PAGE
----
Paul Heads Out on a Second Missionary Journey
NOVEMBER 1 - Nº 305 Acts 15:36 – 16:15
Not long after he sent his letter to the Galatians (see #303 - October 30 and #304 - October 31), Paul decided that it would be wise to personally visit the churches that had been established on the first missionary journey. Barnabas agreed and suggested that they take John Mark along again. Paul was not happy with this suggestion. He did not like the fact that John Mark had deserted them in the middle of their first trip (see #300 - October 27). This difference of opinion caused so much friction that the two men decided to take separate trips. Barnabas and John Mark set sail for Cyprus, while Paul invited Silas, an elder from the Jerusalem church, to join him. Paul and Silas traveled on foot through Syria and Cilicia. They taught in all the churches Paul had previously established in those provinces, then continued their journey into Galatia. When Paul and Silas reached Lystra, they met a young man named Timothy. His mother was a Jewish believer, and his father was Greek. He was very well-liked and respected by the believers, so Paul and Silas asked him to join them on their journey.The three men traveled together teaching and encouraging the new believers in Galatia. Paul decided to keep going west. He wanted to take the Gospel to the province of Asia (part of modern-day Turkey—which is quite different from Asia today). But the Holy Spirit kept closing doors. Although they traveled across the northern part of the province, God did not allow them to start a single church. The three men finally arrived in the port city of Troas on the Aegean Sea. At some point, a doctor named Luke joined them. (This is the same Luke who wrote the Gospel account.) He became Paul’s personal physician and wrote much of Paul’s travelogue as they continued ministering together. One night Paul had a vision. A man was begging him to come and preach the gospel in Macedonia. Paul realized that the vision was from God, so the four men boarded a ship and sailed north of Greece to Macedonia. Obviously, God’s plan was for Paul to take the Gospel to Europe instead of Asia. When they arrived in Macedonia, Paul and his companions traveled inland to Philippi, a large Roman colony and one of Macedonia’s major cities. Since there was no synagogue in Philippi, the four men walked outside of the city on the Sabbath to a nearby river. They knew that when Jewish people didn’t have a formal meeting place, they often gathered on the banks of a river to pray and worship. On the riverbank they met a wealthy, Roman businesswoman named Lydia. She had come to Philippi to make and sell purple cloth—an expensive luxury item. She already knew and worshiped the God of the Old Testament, and God had prepared her heart to respond to the message Paul shared about Jesus. When Lydia heard the Gospel, she believed immediately along with the other members of her household. They were all baptized. The wealthy businesswoman persuaded Paul and his fellow missionaries to stay in her home, and it became their base of operations while they were in Philippi.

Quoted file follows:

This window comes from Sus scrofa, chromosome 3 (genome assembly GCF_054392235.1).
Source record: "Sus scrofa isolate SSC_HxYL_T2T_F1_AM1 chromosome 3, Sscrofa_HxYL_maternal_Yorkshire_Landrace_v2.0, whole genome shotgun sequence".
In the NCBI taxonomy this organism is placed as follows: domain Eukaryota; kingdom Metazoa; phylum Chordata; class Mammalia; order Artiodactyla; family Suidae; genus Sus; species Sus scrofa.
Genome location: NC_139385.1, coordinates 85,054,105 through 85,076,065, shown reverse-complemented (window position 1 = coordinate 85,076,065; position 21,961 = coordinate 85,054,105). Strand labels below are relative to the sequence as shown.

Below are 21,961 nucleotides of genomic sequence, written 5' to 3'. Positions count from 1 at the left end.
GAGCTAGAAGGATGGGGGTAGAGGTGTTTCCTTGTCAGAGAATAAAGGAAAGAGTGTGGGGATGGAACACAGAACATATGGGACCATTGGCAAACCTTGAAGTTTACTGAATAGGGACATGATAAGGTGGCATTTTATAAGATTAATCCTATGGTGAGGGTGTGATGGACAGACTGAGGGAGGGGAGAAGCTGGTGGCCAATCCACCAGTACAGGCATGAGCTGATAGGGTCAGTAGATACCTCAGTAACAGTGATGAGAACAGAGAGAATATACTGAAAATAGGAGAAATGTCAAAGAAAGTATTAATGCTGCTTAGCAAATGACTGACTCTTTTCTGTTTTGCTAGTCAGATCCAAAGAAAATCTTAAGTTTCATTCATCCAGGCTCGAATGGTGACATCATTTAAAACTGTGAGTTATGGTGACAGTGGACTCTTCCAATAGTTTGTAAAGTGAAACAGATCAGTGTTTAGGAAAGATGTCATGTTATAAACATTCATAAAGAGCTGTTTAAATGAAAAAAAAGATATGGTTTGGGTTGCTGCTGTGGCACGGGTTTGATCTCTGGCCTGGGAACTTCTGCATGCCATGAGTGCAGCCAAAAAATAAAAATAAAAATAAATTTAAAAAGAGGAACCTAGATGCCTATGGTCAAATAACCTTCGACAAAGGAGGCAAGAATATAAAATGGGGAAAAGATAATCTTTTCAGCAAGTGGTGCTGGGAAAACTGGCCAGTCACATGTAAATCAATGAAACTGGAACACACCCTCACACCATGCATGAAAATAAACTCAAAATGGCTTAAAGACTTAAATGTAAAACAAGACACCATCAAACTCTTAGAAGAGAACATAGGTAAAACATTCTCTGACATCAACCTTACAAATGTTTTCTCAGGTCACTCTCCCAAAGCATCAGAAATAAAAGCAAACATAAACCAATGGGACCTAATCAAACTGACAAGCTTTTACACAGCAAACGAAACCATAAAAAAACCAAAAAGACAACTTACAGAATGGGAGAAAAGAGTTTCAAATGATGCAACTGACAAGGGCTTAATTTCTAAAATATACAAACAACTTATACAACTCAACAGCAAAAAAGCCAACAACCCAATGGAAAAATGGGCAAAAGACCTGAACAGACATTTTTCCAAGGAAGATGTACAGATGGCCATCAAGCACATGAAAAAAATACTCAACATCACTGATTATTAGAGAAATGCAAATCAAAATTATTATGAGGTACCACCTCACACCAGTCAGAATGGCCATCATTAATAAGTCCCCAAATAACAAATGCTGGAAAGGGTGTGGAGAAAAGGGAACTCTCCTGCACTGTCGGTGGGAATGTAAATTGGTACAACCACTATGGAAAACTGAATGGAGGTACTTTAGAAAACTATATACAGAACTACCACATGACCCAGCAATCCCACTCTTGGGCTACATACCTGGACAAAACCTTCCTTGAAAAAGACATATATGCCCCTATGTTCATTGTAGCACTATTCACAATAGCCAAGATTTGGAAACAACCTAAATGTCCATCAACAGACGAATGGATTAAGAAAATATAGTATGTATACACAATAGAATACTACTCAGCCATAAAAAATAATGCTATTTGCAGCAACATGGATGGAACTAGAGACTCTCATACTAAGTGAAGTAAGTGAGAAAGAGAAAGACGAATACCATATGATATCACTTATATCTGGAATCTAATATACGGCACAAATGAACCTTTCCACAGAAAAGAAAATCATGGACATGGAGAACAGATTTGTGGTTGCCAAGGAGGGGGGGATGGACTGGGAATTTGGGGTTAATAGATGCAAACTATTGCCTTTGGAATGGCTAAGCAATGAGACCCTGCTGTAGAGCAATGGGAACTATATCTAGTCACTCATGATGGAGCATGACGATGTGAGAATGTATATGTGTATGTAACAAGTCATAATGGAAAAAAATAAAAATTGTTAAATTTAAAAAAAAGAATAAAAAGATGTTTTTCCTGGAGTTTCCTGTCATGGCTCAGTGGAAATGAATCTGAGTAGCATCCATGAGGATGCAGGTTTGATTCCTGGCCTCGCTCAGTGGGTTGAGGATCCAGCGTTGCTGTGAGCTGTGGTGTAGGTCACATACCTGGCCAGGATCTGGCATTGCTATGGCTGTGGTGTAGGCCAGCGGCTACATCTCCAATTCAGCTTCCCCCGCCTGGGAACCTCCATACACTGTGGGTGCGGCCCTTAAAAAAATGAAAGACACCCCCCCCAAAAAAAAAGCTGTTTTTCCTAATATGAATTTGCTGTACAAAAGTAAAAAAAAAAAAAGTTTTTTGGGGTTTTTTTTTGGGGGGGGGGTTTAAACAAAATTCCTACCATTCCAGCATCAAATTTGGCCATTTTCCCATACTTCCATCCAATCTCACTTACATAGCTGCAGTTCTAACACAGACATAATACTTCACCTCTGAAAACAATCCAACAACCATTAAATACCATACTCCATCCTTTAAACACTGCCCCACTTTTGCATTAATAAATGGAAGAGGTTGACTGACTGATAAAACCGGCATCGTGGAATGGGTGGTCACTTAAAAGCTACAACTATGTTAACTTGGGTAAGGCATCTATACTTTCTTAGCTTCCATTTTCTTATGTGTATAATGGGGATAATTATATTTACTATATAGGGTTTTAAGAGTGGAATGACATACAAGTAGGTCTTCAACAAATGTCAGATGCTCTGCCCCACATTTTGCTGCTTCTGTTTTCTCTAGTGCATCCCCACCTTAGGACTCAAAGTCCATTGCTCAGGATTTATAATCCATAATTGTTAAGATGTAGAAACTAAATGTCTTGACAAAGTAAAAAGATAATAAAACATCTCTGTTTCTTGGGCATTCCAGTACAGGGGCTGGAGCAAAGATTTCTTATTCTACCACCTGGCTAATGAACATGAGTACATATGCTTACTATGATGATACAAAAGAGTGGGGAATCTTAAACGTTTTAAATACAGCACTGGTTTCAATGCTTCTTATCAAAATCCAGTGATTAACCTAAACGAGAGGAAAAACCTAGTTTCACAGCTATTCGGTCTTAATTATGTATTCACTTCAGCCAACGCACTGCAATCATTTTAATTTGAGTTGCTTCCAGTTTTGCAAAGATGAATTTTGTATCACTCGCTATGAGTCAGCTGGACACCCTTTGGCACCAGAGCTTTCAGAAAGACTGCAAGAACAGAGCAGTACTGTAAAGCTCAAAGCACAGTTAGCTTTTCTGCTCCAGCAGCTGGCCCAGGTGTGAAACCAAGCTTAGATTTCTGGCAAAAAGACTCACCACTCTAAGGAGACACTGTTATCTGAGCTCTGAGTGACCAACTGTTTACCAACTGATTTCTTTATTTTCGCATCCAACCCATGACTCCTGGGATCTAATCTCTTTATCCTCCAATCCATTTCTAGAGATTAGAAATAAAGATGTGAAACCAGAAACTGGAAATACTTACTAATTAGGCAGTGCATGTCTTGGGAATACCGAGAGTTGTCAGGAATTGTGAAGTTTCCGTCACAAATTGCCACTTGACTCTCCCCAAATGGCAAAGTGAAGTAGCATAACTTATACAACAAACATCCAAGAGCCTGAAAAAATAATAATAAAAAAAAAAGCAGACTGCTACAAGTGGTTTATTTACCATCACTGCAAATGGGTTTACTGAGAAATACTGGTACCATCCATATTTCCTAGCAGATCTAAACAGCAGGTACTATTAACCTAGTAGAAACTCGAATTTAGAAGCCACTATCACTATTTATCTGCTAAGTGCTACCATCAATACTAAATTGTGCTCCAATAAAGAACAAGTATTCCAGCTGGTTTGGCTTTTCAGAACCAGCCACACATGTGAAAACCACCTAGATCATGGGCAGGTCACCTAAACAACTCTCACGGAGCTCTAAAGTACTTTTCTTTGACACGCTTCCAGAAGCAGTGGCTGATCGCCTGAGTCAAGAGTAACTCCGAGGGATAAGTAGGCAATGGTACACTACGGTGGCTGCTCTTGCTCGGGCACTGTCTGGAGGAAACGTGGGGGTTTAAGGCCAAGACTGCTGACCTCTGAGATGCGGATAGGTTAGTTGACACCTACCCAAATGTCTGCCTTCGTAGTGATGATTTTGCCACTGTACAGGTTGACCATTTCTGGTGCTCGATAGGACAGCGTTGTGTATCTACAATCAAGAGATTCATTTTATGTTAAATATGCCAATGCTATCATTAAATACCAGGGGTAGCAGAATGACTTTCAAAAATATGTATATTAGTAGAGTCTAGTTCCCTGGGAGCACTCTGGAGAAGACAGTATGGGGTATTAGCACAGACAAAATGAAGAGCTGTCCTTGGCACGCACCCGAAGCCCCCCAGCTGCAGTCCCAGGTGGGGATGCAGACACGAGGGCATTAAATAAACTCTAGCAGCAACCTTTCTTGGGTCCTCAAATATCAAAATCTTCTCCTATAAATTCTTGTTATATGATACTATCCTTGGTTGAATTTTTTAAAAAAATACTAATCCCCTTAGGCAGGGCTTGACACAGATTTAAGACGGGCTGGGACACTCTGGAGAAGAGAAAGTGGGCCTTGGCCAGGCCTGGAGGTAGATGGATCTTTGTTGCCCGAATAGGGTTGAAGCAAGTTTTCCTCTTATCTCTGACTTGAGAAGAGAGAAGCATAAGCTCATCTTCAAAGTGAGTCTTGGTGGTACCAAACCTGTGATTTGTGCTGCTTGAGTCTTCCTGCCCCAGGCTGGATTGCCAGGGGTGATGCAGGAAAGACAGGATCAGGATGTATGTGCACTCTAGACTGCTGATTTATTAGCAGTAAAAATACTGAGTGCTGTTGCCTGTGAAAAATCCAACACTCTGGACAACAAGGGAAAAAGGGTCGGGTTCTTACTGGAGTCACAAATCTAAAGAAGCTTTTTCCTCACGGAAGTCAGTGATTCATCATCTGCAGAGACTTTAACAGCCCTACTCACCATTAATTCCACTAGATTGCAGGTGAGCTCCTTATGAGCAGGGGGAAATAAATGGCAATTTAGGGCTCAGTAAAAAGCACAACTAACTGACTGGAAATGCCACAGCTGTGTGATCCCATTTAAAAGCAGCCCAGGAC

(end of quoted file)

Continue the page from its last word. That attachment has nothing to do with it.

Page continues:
As Paul discovered, God’s plans are often very different from the ones we make for ourselves. They include different people, different places, and different experiences. Are you willing to let God plan your agenda? He will take you to places you never imagined and fill your life with experiences you never dreamed possible!